wine-cheese.jpgSome Lenten thoughts from St. Bernard of Clairvaux: “Love is an affection of the soul, not a contract. Moving us freely, it makes us spontaneous. … It is stupidity and madness to want always that which can neither satisfy nor even diminish your desire. … The Just are feasting and rejoicing in the sight of God, delighting in their gladness. Here is fullness without disgust; here is insatiable curiosity without restlessness; here is that eternal, inexplicable desire knowing no want. At last, here is that sober intoxication of truth, not from overdrinking, not reeking with wine, but burning for God.”

Desire is powerful stuff. In Psalm 63, David likens his desire for the presence of God to his experience in the wilderness while he was on the run as a fugitive from King Saul; longing for the dawn, absolutely parched with thirst in a dry, sleepless land. The kind of thirst where it is all one can think about, where your entire body cries out for a drop of water.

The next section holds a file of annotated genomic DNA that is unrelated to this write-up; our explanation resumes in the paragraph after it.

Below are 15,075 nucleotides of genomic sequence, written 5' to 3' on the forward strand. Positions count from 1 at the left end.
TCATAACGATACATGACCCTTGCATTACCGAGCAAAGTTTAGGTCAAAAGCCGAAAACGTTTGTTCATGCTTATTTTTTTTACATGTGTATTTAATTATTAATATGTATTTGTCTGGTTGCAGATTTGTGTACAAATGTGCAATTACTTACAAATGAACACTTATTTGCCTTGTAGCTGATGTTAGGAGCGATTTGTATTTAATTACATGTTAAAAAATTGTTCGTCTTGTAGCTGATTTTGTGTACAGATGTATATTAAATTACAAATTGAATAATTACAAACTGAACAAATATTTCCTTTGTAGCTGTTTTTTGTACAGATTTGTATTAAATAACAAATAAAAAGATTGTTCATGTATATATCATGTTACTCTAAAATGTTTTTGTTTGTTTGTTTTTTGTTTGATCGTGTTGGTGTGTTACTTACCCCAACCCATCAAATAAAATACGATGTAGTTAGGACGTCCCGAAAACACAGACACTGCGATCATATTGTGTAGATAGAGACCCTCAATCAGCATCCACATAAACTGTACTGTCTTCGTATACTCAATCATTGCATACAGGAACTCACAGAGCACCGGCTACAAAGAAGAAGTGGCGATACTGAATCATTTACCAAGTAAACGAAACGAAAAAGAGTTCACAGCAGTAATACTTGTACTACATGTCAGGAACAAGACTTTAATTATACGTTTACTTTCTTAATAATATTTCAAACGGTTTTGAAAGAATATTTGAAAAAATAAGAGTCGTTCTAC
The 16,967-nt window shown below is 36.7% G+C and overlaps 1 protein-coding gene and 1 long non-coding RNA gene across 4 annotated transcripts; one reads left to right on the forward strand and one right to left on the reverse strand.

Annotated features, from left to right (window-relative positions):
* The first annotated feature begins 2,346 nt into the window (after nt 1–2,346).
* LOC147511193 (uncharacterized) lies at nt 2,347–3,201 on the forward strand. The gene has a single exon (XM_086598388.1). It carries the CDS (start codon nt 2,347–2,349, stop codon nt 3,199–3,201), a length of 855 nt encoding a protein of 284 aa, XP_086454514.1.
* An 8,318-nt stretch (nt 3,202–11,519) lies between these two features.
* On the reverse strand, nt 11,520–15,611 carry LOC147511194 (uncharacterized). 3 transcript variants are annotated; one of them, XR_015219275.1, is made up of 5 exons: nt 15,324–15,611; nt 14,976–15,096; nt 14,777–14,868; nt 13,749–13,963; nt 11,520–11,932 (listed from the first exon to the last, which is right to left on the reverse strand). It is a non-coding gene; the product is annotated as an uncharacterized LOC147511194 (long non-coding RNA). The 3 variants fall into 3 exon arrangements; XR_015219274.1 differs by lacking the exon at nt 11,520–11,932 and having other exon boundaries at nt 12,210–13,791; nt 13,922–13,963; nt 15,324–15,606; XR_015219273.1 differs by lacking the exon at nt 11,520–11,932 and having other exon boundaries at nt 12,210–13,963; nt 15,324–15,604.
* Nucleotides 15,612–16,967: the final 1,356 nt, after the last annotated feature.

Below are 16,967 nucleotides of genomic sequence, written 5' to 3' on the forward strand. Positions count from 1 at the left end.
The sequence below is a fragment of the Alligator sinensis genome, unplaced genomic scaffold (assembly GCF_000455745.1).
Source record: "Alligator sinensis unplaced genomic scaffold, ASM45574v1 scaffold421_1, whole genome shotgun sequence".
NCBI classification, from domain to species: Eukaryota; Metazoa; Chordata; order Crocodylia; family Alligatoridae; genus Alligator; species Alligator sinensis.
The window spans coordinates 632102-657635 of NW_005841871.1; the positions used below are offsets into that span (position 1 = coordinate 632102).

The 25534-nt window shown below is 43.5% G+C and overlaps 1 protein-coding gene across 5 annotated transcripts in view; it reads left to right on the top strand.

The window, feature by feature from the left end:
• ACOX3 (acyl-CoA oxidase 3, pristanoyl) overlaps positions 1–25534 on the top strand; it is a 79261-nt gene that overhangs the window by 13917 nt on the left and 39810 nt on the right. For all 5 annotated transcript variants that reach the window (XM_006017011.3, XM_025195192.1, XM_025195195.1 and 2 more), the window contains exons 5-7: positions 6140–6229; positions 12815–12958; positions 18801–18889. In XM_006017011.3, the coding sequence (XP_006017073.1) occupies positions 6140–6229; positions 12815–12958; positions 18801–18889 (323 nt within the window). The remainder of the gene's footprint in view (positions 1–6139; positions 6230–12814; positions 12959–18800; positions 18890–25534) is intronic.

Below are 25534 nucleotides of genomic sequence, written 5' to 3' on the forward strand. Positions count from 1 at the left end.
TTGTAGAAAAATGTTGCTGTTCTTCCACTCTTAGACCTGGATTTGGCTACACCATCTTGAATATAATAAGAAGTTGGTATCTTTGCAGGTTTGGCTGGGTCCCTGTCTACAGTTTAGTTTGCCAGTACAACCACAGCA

In Isaiah 55, the writer seeks to awaken the desire of the Exiles in Babylon to turn around and walk away from their live by appealing to physical needs and desires that can be satisfied; a banquet invitation, with sumptuous wine, fresh milk, and the satisfaction of bread. The chapter, as is virtually all of the second scroll of Isaiah, is an ode to joy, the joy of being offered the chance to be redeemed.

But there is no compulsion; as the Qur’an reminds us, “There is no compulsion in religion.” And neither is there in these texts; rather, the writers seek to awaken desire to turn by likening it to the desires of the body, for food, wine, milk, music, quiet rest, the company of others, and, as in the Song of Songs, in sexual ecstasy. Isaiah loves to remind us that this is a new thing he is doing; unlike with Egypt, which was absolutely a compulsion, God’s new act is not at all forced; and our writers know that many will ignore the new thing unless it stirs desire.desire-1.jpg

Is our desire strong enough to allow Yhwh to do a new thing? Is it strong enough to live a perpetual Lent, where the call to repentence is as strong as our bodily desires for satisfying hunger, slaking thirst, and consummating sexuality?

Let us Bless the Lord.

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